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Exploratory Laparotomy

(Abdominal Exploration; Laparotomy, Exploratory)

How to Say It: LAP-uh-ROT-uh-mee

Definition

Exploratory laparotomy is an open surgery of the belly to view the organs and tissue inside.

Reasons for Procedure

This surgery is done to find the cause of problems, such as:

The surgery may also be done to stage cancer or to biopsy the area.

Possible Complications

Problems are rare, but all procedures have some risk. The doctor will go over some problems that could happen, such as:

  • Excess bleeding
  • Problems from anesthesia, such as wheezing or sore throat
  • Infection
  • Blood clots
  • Damage to organs
  • Hernia

Things that may raise the risk of problems are:

What to Expect

Prior to Procedure

The surgical team may meet with you to talk about:

  • Anesthesia options
  • Any allergies you may have
  • Current medicines, herbs, and supplements that you take and whether you need to stop taking them before surgery
  • Fasting before surgery, such as avoiding food or drink after midnight the night before
  • Arranging for a ride to and from surgery
  • Specialists you may need to see
  • Tests that will need to be done before surgery, such as imaging tests

Anesthesia

You may be given:

Description of the Procedure

A long incision will be made in the skin on the belly. The organs will be viewed for signs of health problems. The doctor may take a biopsy of tissue for testing. Any problem that can be repaired or removed will be done. The opening will be closed using staples or stitches. A bandage will be placed over the area.

How Long Will It Take?

About 1 to 4 hours

Will It Hurt?

Pain and swelling are common in the first few weeks. Medicine and home care can help.

Average Hospital Stay

You will be in the hospital several days. If you have problems, you may need to stay longer.

Post-procedure Care

At the Hospital

Right after the procedure, the staff may give you medicine to treat pain.

During your stay, staff will take steps to lower your chance of infection, such as:

  • Washing their hands
  • Wearing gloves or masks
  • Keeping your incisions covered

You can also lower your chance of infection by:

  • Washing your hands often and reminding visitors and staff to do the same
  • Reminding staff to wear gloves or masks
  • Not letting others touch your incisions

At Home

It may take several weeks for the incision and muscles to heal. Activities will be limited for the first few weeks.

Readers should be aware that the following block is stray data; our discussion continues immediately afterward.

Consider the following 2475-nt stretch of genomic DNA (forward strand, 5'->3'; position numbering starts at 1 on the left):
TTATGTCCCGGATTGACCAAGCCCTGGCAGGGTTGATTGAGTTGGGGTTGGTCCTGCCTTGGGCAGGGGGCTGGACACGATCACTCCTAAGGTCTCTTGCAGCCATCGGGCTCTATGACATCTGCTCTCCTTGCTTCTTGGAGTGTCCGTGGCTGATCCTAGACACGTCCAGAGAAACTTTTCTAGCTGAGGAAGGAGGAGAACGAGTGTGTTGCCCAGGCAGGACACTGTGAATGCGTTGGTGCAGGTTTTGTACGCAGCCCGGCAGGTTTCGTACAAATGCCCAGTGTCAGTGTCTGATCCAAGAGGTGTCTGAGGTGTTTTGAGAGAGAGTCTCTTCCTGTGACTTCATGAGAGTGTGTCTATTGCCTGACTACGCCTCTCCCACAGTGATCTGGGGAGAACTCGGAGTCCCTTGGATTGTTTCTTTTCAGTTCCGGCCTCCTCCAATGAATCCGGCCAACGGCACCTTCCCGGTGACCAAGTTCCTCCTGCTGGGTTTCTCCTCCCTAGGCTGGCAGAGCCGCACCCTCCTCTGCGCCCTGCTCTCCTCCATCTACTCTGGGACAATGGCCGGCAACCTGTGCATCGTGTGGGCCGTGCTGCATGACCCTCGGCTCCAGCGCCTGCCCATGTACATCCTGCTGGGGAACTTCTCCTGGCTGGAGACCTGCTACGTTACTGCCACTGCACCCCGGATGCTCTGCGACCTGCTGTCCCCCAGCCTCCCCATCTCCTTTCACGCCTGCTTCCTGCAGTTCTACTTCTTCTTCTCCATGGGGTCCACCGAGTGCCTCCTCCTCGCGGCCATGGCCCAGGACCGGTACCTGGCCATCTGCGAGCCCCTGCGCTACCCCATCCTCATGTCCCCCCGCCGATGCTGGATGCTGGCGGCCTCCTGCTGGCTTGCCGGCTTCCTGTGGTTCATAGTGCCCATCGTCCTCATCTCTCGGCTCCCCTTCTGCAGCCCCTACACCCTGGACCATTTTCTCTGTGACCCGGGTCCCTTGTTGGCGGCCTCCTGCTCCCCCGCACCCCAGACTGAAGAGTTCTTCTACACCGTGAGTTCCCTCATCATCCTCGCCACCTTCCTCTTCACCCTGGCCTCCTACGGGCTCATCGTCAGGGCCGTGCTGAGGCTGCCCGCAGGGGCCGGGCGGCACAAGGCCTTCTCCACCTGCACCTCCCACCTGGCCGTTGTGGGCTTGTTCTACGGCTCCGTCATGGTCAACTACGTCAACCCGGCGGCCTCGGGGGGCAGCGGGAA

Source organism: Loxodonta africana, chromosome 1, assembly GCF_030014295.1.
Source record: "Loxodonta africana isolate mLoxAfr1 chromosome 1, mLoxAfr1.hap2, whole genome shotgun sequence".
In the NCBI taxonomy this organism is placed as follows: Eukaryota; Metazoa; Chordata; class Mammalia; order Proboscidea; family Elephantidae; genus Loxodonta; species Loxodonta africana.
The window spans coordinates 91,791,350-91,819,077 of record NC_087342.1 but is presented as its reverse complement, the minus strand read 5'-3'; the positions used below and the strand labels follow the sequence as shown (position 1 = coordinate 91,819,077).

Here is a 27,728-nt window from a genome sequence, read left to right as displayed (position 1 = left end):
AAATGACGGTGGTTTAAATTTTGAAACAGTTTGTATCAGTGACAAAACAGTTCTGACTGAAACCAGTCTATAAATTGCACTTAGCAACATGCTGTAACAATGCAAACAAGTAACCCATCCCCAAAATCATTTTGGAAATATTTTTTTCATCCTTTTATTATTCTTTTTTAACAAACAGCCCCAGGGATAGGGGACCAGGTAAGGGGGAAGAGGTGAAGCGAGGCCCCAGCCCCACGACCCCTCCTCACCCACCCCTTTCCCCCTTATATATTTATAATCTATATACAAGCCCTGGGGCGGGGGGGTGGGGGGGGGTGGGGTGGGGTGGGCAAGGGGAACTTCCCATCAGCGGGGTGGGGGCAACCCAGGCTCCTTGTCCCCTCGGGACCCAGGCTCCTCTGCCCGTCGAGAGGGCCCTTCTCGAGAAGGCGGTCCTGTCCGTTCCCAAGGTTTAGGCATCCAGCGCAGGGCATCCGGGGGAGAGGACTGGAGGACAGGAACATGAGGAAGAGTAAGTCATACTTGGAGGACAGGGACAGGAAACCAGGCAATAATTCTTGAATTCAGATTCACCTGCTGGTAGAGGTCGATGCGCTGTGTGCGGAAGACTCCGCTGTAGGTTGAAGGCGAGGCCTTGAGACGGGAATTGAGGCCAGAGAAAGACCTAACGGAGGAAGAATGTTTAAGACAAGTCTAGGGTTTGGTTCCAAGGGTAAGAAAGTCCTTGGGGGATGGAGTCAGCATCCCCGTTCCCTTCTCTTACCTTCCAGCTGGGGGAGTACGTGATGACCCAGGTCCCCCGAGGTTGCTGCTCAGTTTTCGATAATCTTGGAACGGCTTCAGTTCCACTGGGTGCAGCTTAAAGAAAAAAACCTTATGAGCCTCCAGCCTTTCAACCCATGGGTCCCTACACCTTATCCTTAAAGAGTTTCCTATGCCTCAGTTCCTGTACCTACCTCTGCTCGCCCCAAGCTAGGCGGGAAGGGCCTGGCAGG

Call Your Doctor

Call the doctor if you are not getting better or you have:

  • Signs of infection, such as fever and chills
  • Redness, swelling, excessive bleeding, or any discharge from the incision
  • Pain that is not helped by medicine
  • A belly that is hard or swollen
  • Diarrhea or constipation that lasts more than three days
  • Bright red or dark black stools
  • Lightheadedness or fainting
  • Lasting nausea and vomiting
  • Cough, shortness of breath, or chest pain
  • Problems urinating
  • Leg swelling, redness, or pain

If you think you have an emergency, call for medical help right away.

RESOURCES:

American Cancer Society
https://www.cancer.org

National Institute of Diabetes and Digestive and Kidney Diseases
https://www.niddk.nih.gov

CANADIAN RESOURCES:

Canadian Digestive Health Foundation
http://www.cdhf.ca

Health Canada
https://www.canada.ca

REFERENCES:

Abdominal exploration. Mount Sinai website. Available at: http://www.mountsinai.org/health-library/surgery/abdominal-exploration. Accessed August 13, 2020.

Hildebrand DR, Ben-Sassi A, et al. Modern management of splenic trauma. BMJ. 2014 Apr 2;348:g1864.

Laparotomy. Better Health Channel website. Available at: https://www.betterhealth.vic.gov.au/health/conditionsandtreatments/laparotomy. Accessed August 13, 2020.

Splenic injury and rupture. EBSCO DynaMed website. Available at:https://www.dynamed.com/condition/splenic-injury-and-rupture. Accessed August 14, 2020.

3/23/2015 DynaMed Plus Systematic Literature Surveillancehttp://www.dynamed.com/topics/dmp~AN~T900261/Colorectal-surgery-considerations: Short V, Herbert G, Perry R, et al. Chewing gum for postoperative recovery of gastrointestinal function. Cochrane Database Syst Rev. 2015;2:CD006506.

Last reviewed March 2020 by EBSCO Medical Review Board James P. Cornell, MD  Last Updated: 8/14/2020